}

  private Line2D getLine2D() {
      return new Line2D.Float((float) getP1().getX(), (float) getP1().getY(),
              (float) getP2().getX(), (float) getP2().getY());
  }

  public Shape getShape() {
      return getLine2D();
  }
}
Point.java
package figures;

import java.awt.*;
import java.awt.geom.*;

public class Point extends ShapeFigureElement {
  private int _x;
  private int _y;

  public Point(int x, int y) {
      _x = x;
      _y = y;
  }

  public int getX() {
      return _x;
  }

  public int getY() {
      return _y;
  }

  public void setX(int x) {
      _x = x;
  }

  public void setY(int y) {
      _y = y;
  }

  @Override
  public void move(int dx, int dy) {
      _x += dx;
      _y += dy;
  }

  @Override
  public String toString() {
      return "Point(" + _x + ", " + _y + ")";
  }

  /** The height of displayed {@link Point}s. */
  private final static int HEIGHT = 10;
  /** The width of displayed {@link Point}s. -- same as {@link HEIGHT}. */
  private final static int WIDTH = Point.HEIGHT;

  @Override
  public Shape getShape() {
      return new Ellipse2D.Float((float) getX() - Point.WIDTH / 2,
              (float) getY() - Point.HEIGHT / 2, (float) Point.HEIGHT,
              (float) Point.WIDTH);
  }
}
ShapeFigureElement.java
package figures;

import java.awt.*;
import java.awt.geom.*;

public abstract class ShapeFigureElement implements FigureElement {
  @Override
  public abstract void move(int dx, int dy);

  public abstract Shape getShape();

  @Override
  public Rectangle getBounds() {
      return getShape().getBounds();
  }

  @Override
  public boolean contains(Point2D p) {
      return getShape().contains(p);
  }

  public Color getLineColor() {
      return Color.black;
  }

  public Color getFillColor() {
      return Color.red;
  }

  @Override
  public final void paint(Graphics2D g2) {
      Shape shape = getShape();
      g2.setPaint(getFillColor());
      g2.fill(shape);
      g2.setPaint(getLineColor());
      g2.draw(shape);
  }
}
SlothfulPoint.java
package figures;

import java.awt.*;
import java.awt.geom.*;

/**
* This class makes mistakes to be caught by invariant checkers.
*/
public class SlothfulPoint extends ShapeFigureElement {
  private int _x;
  private int _y;

  public SlothfulPoint(int x, int y) {
  }

  public int getX() {
      return _x;
  }

  public int getY() {
      return _y;
  }

  public void setX(int x) {
  }

  public void setY(int y) {
  }

  @Override
  public void move(int dx, int dy) {
      System.out.println("Slothful moving");
  }

  @Override
  public String toString() {
      return "SlothfulPoint";
  }

  @Override
  public Shape getShape() {
      return new Ellipse2D.Float((float) _x, (float) _y, 1.0f, 1.0f);
  }
}

4- Create AspectJ Project

First create a common Project named AspectJTutorial.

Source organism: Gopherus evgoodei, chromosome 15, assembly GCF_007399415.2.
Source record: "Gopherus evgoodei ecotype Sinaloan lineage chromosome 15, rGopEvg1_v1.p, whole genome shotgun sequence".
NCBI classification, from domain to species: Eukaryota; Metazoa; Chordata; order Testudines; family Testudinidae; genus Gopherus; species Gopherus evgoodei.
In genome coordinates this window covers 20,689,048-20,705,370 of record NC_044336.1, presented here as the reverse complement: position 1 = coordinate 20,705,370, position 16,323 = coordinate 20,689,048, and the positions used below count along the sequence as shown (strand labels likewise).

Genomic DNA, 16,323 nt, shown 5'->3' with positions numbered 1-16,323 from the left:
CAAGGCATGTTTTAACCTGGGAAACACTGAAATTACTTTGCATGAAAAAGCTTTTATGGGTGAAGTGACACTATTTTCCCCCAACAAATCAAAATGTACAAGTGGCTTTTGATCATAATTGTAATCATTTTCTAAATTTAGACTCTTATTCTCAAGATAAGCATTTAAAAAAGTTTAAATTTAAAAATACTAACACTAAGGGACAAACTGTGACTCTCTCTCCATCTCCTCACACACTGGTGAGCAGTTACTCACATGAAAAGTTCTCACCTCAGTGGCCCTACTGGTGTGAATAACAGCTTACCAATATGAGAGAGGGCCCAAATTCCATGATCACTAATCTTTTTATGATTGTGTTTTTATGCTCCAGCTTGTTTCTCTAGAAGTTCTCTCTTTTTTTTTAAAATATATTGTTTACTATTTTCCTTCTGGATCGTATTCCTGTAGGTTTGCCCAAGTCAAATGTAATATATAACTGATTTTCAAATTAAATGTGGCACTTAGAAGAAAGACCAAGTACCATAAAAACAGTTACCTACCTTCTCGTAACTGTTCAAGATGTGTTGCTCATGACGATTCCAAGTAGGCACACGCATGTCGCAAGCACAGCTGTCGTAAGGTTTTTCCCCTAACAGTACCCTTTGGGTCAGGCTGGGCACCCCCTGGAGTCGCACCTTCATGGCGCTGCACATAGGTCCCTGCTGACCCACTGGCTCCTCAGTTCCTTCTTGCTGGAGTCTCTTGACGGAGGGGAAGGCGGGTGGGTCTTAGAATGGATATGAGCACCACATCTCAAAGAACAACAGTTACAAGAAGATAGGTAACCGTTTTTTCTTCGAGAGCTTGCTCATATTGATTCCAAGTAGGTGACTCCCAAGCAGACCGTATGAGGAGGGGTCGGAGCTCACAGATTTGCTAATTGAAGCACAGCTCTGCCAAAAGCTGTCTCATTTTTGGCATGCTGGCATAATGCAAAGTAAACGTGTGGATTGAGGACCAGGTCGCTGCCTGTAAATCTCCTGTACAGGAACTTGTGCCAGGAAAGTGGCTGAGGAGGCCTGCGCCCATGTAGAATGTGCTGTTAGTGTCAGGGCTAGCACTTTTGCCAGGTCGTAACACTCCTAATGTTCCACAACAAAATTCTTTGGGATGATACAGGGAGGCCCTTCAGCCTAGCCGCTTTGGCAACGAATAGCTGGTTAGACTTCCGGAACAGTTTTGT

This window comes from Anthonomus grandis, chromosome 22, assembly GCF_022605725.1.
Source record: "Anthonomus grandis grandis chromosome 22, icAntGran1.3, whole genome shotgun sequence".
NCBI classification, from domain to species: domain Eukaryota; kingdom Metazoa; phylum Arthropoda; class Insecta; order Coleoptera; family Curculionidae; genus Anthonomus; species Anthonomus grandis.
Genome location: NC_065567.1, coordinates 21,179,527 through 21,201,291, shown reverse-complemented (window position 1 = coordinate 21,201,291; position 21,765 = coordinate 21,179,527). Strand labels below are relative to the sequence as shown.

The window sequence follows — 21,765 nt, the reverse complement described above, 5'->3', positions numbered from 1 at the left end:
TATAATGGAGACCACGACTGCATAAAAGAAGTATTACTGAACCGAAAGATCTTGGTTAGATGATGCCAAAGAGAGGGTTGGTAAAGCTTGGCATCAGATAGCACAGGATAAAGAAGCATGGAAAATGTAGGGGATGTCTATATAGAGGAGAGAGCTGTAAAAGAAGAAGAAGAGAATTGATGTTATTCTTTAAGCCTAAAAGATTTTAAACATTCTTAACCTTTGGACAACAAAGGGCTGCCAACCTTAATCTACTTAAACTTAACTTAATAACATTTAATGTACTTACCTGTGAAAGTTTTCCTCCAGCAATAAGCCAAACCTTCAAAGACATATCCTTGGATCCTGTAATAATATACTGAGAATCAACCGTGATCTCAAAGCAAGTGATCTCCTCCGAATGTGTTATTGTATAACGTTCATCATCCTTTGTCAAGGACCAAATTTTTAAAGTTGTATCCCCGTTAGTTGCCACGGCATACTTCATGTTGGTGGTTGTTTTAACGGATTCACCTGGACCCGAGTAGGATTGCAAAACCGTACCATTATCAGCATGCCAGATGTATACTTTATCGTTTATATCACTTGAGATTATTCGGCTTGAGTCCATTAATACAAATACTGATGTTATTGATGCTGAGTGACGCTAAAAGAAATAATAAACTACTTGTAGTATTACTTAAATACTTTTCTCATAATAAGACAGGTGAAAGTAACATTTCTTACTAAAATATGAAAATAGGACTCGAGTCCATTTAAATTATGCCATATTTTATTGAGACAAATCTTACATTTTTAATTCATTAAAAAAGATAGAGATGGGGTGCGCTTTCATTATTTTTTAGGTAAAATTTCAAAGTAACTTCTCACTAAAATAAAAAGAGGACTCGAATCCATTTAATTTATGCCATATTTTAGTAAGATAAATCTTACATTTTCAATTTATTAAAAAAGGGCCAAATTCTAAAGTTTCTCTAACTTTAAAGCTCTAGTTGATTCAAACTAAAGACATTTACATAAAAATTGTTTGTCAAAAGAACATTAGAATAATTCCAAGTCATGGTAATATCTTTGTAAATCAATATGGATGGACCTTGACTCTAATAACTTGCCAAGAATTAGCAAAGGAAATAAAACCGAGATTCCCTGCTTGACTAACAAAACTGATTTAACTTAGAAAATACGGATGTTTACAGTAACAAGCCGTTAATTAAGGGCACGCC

Right-click Project, select Configure/Convert to AspectJ Project.
Convert success:

5- First example with AspectJ

First, we practice the first example before starting with concepts:
Create class HelloAspectJDemo:
HelloAspectJDemo.java
package org.o7planning.tutorial.aspectj.helloaspectj;

public class HelloAspectJDemo {

  public static void sayHello() {
      System.out.println("Hello");
  }

  public static void greeting()  {
     
      String name = new String("John");
     
      sayHello();
     
      System.out.print(name);
  }
 
 
  public static void main(String[] args) {        
     
      sayHello();
     
      System.out.println("--------");
     
      sayHello();
     
      System.out.println("--------");
     
      greeting();
     
     
  }

}
Such an above class is unnoticeable. However, the problem is that you want the program to do something right before or after sayHello() method is called. For example, printing a message. Traditionally, you can insert code printing a message right before or after you call sayHello() method.
AspectJ is a kind of aspect programming. It provides you with another solution to solve this problem.
  • File/New/Other..
A file named HelloAspectJ.aj is created, and its structure is quite alike a class's.
The previous versions of AspectJ use Annotation for description. The recent versions use *.aj file. In this document, I skip the use of Annotation since it is not as obvious as that of *.aj file. Besides, the syntax of *aj file is alike a class's, and eclipse will notify you of your syntax errors.
Edit code of HelloAspectJ.aj:
HelloAspectJ.aj
package org.o7planning.tutorial.aspectj.helloaspectj;

public aspect HelloAspectJ {

    // Define a Pointcut is
    // collection of JoinPoint call sayHello of class HelloAspectJDemo.
    pointcut callSayHello(): call(* HelloAspectJDemo.sayHello());

    before() : callSayHello() {
        System.out.println("Before call sayHello");
    }

    after() : callSayHello()  {
        System.out.println("After call sayHello");
    }

    
}
AspectJ has some differences from a typical class in which it adds many keywords. Its file name has the tail of *.aj instead of *.java. Some keywords of AspectJ:
  • aspect   pointcut   privileged   call   execution  
  • initialization   preinitialization   handler   get   set  
  • staticinitialization   target   args   within   withincode